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Stuart’s Deck, Part 2: How to Build an Access Ramp

Stuart has now lost his legs to diabetes. He will be in a wheelchair and needs access to a ramp. Because his porch is up so high, a straight-shot ramp would be more than 50 feet long to satisfy his local building codes. Instead of that, we need to have a ramp that takes up the other side of the back of his house.  We need to build two landings and three ramps to make this work with the slope he needs.

 

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I took a photo of the area we need to use for the ramp, uploaded it to my iPad, and used the ArtStudio app to finger-doodle in a basic idea of what we are planning to build here.

 

 

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We’ve got the first four posts poured in for the first landing now.  Holy %$#&, this ground is unbelievably hard packed and rocky.  Not the little gravel rocks either, these are large-potato-to-football-sized rocks, and it’s just above freezing out here too. This took way too much time!

 

 

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On to the easier parts now, I’ve attached the outer box boards, then spaced the inner joists to be no more than 16 inches apart.

 

 

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We added decking to it today also before calling it a day.  We didn’t get nearly as far as I would have liked today, but that largely had to do with the post holes we had to dig that took all our time and energy. I let the excess of the boards hang over because I prefer to draw a line from end to end and saw it off with a circular hand saw instead of cutting each piece to a measurement. I find that I get much straighter lines this way.

 

 

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We wanted to add the first ramp today instead of boxing in the second landing. Why? Well, we are still sick of digging holes for posts from yesterday, and we are procrastinating that effort and building the first ramp instead. This first board has been laid on top of the landing and the deck.  This is a neat little trick to find the angles of the cuts we need (if you don’t know it); lay the board over the beginning and end points, hold a level or straightedge flat against the faces and draw the line. Cut at those lines, and set it in your brackets!

 

 

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We got the three joist boards attached with brackets. We also used some of the cut ends to add braces between the joists so they don’t wander off over the years. Obviously, we also needed to leave enough space so that the decking would be even with the decking of the landing and the deck.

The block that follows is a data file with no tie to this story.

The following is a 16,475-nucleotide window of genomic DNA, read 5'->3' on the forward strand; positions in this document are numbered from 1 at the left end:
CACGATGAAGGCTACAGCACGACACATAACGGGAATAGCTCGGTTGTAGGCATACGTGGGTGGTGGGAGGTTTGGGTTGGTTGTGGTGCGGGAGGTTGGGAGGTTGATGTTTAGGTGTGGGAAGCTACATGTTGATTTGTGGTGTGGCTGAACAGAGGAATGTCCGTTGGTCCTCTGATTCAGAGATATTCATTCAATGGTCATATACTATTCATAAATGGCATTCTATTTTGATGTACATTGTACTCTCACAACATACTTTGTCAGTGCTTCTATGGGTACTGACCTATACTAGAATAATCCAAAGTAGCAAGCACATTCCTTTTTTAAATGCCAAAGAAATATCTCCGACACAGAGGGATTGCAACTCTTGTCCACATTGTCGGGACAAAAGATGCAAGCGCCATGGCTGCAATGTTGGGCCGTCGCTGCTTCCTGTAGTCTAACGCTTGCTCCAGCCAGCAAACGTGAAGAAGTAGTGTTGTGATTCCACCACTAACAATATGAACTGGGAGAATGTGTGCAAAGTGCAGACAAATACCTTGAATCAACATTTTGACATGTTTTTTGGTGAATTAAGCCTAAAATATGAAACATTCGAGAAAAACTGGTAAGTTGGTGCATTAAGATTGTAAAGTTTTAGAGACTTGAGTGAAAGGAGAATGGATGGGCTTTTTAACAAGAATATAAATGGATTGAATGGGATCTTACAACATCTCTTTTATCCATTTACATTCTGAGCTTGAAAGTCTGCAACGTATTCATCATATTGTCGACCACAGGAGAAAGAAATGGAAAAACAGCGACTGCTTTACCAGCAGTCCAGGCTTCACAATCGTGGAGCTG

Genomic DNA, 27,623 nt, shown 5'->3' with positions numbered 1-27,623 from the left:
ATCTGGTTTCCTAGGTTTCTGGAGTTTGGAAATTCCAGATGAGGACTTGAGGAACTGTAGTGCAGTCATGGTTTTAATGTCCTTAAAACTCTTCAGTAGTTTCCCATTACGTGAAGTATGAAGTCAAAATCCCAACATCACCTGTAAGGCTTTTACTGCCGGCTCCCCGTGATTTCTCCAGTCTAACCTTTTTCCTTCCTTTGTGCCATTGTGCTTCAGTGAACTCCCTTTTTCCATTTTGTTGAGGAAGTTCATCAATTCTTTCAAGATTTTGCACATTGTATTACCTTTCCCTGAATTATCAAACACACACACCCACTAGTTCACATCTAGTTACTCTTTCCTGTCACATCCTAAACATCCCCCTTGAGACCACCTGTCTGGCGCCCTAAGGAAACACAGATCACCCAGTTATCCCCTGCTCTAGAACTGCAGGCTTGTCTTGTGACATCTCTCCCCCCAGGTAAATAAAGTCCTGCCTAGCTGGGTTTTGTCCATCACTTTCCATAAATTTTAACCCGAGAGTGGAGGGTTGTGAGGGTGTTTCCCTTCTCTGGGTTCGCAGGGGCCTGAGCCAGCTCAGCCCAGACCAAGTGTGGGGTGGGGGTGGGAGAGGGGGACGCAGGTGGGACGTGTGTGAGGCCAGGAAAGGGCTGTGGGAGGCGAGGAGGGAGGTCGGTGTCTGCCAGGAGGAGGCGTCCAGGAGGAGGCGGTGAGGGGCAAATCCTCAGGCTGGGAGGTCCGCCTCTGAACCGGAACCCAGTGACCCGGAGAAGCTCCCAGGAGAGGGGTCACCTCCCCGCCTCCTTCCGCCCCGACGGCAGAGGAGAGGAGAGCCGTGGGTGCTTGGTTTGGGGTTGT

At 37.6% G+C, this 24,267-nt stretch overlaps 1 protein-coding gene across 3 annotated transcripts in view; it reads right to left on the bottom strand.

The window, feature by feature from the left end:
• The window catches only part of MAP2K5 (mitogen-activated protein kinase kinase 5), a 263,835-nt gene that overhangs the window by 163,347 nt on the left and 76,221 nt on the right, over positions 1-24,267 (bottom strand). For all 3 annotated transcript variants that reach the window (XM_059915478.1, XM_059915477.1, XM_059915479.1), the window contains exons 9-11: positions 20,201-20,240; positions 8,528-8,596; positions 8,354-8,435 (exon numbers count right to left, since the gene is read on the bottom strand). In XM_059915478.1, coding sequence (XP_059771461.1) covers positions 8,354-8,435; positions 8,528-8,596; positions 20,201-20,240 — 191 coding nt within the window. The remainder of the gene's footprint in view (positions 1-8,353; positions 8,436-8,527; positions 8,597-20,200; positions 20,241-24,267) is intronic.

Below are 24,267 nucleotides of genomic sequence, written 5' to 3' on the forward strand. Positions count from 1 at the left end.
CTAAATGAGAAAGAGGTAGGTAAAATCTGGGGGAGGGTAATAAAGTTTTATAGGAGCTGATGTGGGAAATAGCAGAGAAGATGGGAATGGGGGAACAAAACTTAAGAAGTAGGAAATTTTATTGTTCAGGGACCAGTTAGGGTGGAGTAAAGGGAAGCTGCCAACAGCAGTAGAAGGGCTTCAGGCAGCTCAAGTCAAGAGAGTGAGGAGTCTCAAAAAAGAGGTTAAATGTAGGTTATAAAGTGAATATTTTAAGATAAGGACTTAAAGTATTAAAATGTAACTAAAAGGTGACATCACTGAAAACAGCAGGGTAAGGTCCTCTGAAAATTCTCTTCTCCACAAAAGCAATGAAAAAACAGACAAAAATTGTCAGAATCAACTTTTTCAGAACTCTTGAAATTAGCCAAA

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This is as far as we made it today because the Old Boy had a few things come up and I needed to drive him around town a bit. We also got distracted at Lowe’s with some folks we knew and ended up talking for about an hour.

 

 

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I brought some planks back with me to my house to cut them for the decking on the first ramp.  Tomorrow we can just show up and screw them in.  Stuart’s house has a very limited electrical system (knob and tube), and we can only use one tool at a time.  This is a big time killer!

 

 

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We’re just showing up for the day and getting the mason strings set out for the second landing.  To keep it to the local building codes, we had to remove one of Stuart’s cherry trees. This was also a big time killer, because this tree meant a lot to Stuart and it took some convincing.

 

 

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YAAAAY!!! MORE POST HOLES!

 

 

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While we’re waiting for the cement to firm up on the second landing’s posts, we added the decking boards that I cut last night at home. The basic idea is starting to form up now.

 

 

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We’ve got all four posts dug out, cemented in, braced up, and ready for building tomorrow.

 

 

 

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Boxed in now and ready for decking.

 

 

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We started out today by adding in the three joist boards we needed for the second ramp (same method as the first), and adding decking. We also checked the codes again, and I realized that I needed two more (ugh…) posts to firm up the ramp.  You can see here that these have been added before we began the decking for the ramp.

 

 

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This is me pretending to be tough.  I am so worn out just from digging these holes!